Comic books for children? Don’t be ridiculous.

Suggestions for fostering a love of sequential art in your offspring.

One of the best parts of being a parent is that, for a time, your kids will think you are one of the most interesting people on the planet. They look to you to decide what is OK to like and not like. If mom or dad roots for the Nationals, the kids will root for the Nationals. Children pick up on their parents’ political leanings.1 Since I read comics, my daughters want to read comics.

Now, since I am legally a grown-up, I am allowed to purchase comic books written for grown-ups. A title like Saga may be the best work of fiction published today in any medium,2 but it’s not really appropriate for my seven-year-old to read about a bounty hunter’s trip to planet Sextillion where he encounters a six-year-old slave.3 I don’t even read that book when the kids are awake, lest they look over my shoulder.

So comics what do I let my kids read? What books help foster a love of sequential art, while keeping things age-appropriate?

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The adventures of Owly, a bird-watching owl who can’t fly and loves to garden, and his best friend Wormy are delightful for “readers” of any age. I put readers in quotes because the book has literally no words in it. When someone has an idea, it shows a light bulb. When someone says “good luck”, it shows a horseshoe.

The stories are heart-warming, and you will enjoy how quickly your pre-reader can tell the story to you. I recommend starting with the large, storybook-length Friends All Aflutter! from your local library, then picking up Volumes 1 through 5 for your kids to love and destroy. You can also read some for free on the Owly website.

Johnny Boo

By one of my favorite creators, James Kochalka, Vermont’s first cartoonist laureate, the story of Johnny Boo and Squiggle is responsible for the first time I heard my now four-year-old belly laugh. Kochalka has young kids, and the book is clearly written for them–but hilarious for parents too.4 Most of the stories involve quests for ice cream, but do be warned that some contain extremely mild potty humor (Squiggle laughs so hard he “toots”). If you are okay making the occasional raspberry noise to the delight of your off-spring, read this to them today.

They can be read in any order. If you only get one, I recommend Johnny Boo Does Something or Johnny Boo and the Happy Apples.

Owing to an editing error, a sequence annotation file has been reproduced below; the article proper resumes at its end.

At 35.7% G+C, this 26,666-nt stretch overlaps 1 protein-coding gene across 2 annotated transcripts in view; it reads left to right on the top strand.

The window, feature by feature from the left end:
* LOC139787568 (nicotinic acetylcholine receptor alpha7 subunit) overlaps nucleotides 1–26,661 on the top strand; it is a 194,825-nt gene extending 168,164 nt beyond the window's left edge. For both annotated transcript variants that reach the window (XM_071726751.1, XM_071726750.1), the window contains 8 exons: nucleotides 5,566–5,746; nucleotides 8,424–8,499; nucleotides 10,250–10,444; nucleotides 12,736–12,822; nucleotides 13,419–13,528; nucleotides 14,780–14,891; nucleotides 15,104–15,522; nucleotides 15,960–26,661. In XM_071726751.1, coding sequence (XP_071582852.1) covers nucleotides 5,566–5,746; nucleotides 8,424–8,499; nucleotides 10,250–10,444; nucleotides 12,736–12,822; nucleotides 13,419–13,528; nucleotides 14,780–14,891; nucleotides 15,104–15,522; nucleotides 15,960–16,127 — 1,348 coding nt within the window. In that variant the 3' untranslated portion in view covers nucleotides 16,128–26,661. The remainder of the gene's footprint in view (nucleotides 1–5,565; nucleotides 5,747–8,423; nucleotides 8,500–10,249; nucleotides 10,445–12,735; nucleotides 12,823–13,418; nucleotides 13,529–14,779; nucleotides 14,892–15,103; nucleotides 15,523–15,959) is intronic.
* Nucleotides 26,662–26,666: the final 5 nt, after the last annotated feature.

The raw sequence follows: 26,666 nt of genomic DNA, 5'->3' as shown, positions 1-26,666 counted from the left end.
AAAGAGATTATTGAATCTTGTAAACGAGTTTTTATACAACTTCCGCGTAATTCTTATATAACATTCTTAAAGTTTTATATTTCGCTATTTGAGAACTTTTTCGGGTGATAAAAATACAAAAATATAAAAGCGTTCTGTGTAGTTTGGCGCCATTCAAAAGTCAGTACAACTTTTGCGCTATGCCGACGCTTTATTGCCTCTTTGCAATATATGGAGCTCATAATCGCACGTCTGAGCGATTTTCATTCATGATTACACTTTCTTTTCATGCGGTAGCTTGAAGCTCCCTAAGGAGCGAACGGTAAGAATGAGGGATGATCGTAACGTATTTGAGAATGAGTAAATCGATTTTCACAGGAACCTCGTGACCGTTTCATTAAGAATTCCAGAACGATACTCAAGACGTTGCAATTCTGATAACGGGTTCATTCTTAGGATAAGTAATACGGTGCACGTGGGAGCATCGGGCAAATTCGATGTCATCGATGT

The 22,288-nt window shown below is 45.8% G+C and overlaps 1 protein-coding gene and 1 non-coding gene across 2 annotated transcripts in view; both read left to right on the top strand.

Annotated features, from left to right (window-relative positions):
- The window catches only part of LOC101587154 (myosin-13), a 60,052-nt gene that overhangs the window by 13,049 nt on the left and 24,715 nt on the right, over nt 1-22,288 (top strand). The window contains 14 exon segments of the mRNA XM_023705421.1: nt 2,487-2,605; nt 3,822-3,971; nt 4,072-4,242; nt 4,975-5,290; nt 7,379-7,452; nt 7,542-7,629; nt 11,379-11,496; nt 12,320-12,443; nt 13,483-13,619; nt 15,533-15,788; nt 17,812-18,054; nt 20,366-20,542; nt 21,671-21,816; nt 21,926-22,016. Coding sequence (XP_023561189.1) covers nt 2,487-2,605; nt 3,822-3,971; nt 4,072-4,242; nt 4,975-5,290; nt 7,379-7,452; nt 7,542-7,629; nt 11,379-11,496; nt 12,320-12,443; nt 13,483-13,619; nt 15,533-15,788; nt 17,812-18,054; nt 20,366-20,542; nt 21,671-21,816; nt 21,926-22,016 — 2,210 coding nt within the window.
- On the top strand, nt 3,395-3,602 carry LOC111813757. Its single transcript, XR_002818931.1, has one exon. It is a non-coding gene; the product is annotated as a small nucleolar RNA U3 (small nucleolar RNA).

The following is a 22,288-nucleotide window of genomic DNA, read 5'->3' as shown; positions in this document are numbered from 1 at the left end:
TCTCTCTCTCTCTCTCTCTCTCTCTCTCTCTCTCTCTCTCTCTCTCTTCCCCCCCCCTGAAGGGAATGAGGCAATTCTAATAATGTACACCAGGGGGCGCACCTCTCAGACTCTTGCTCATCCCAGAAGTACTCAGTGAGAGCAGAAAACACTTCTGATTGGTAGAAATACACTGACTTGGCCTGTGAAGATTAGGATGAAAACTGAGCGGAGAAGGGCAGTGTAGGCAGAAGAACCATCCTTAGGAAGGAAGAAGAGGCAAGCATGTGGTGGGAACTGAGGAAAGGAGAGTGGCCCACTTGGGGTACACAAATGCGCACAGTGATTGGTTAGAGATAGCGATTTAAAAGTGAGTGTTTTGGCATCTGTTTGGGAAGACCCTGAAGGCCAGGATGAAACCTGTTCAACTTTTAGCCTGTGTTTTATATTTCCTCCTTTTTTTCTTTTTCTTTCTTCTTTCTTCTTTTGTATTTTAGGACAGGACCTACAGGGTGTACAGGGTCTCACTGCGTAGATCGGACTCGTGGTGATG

Zita the Spacegirl

An earthling stuck in outer space, Zita becomes an intergalactic hero. The stories are fun but meaty. Zita doesn’t always make the best life choices as she becomes a heroine, struggles with the accompanying fame and responsibility, and tries to get home.

The third volume just came out, but start at the beginning with the eponymous Zita the Spacegirl.

The Wonderful Wizard of Oz

Eric Shanower and Skottie Young’s amazing adaptation of The Wizard of Oz for Marvel comics is worth your time. A faithful adaptation of the original book, I find I enjoy the story better in comics form than the original prose of 1900. The creative team has continued with five more adaptations of Oz books, so if your kid digs it, you’ll have bedtime reading covered for at least a couple months.

I recommend picking up the books from your library or your local comics shop, but they are also included in Marvel’s All-You-Can-Eat Marvel Unlimited service.

Old Claremont X-Men

I read X-Men, so my kids want to read X-Men, but X-Men is complicated. With 50 years of convoluted time-travel continuity and drama, I have trouble following it without Wikipedia. There is even an entire podcast devoted to explaining Marvel’s merry mutants. Also, while it’s no Saga, the X-Men books have grown up with the tastes of its aging audience, so some of the current books might not be the best starting place for kids.

Luckily, there is a great entry point. X-Men was rebooted in 1975 with Giant-Size X-Men and then continuing with X-Men 94. Shorty after that Chris Claremont took over writing the book, which he continued for 16 straight years. What we think of as the X-Men is really Claremont’s creation. Those stories from the 70s are kid-friendly, great reads, and are largely self-contained.

I use Marvel Unlimited to read these old issues, but collections are available in print, too.

Let Librarians Do The Work For You

The Henrico Public Library (for which City residents can get a library card) has great juvenile comic book sections curated by kids’ librarians. Not everything on the shelf is a gem, but it’s all safe. The kids get to pick out their own books, and you can’t beat the price. The only real downside is that in stories where reading order matters, it can be hard to get the first or next volume when you want it. You might have to wait a whole week.

You could also take a trip to Velocity Comics on Broad Street. They’ve got a nice selection of kid-friendly comics and a staff that can steer you in the right direction.

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This list is by no means exhaustive. I’d be grateful in the comments for what comics your kids enjoy.

Photo by: stevendepolo

  1. Of course, with Alex P. Keaton Syndrome children of Liberal Yankees fans will be Conservative Red Soxs fans when they are teenagers. 
  2. You should seriously read Saga
  3. No, seriously. Still read Saga
  4. The book even includes instructions for the grown-up on how to do the voices. 
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Sam Davies

Sam Davies is the father of two daughters (ages five and eight) who lives in Northside Richmond. He and his wife Kat are trying their best to not raise sociopaths.

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